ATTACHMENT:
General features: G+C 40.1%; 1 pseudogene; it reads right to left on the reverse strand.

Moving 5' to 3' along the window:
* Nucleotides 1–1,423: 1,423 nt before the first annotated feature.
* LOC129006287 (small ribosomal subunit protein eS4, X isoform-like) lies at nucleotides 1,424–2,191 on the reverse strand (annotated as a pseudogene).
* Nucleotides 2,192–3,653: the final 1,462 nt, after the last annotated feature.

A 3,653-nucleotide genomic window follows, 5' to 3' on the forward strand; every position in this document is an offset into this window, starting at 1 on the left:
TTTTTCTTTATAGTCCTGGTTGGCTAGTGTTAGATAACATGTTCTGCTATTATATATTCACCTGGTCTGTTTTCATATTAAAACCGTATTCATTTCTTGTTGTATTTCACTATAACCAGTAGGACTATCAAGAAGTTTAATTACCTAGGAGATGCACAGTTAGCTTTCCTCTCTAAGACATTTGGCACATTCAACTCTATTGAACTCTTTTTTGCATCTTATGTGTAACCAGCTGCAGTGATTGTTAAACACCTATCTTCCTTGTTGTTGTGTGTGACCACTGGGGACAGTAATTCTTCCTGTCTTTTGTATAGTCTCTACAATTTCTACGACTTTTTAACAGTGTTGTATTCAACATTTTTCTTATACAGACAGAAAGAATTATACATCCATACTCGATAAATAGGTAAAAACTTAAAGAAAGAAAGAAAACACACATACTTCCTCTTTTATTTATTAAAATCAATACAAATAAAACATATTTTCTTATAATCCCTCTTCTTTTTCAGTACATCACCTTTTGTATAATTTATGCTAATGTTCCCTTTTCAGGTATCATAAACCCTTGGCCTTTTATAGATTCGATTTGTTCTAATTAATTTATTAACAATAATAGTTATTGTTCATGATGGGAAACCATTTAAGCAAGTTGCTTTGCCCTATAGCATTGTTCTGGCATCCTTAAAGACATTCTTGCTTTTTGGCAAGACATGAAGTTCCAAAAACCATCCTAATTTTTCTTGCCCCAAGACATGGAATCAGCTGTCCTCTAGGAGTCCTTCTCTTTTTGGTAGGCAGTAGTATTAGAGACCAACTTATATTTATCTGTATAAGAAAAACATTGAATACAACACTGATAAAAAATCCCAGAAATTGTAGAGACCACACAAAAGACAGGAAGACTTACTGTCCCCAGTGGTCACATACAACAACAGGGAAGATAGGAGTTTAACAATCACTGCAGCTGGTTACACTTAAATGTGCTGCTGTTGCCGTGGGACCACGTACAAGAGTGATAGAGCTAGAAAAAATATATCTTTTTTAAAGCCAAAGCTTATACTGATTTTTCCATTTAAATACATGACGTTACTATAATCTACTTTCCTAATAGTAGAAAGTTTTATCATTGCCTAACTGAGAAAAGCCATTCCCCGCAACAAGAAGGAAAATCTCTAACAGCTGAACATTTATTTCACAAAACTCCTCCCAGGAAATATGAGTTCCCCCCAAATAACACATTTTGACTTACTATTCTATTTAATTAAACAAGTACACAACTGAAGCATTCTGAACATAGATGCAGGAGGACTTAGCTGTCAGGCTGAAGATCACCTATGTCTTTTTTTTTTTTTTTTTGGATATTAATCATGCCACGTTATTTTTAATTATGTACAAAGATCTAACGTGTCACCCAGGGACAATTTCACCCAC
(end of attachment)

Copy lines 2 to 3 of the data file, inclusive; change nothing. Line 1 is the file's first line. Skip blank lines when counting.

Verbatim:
Moving 5' to 3' along the window:
* Nucleotides 1–1,423: 1,423 nt before the first annotated feature.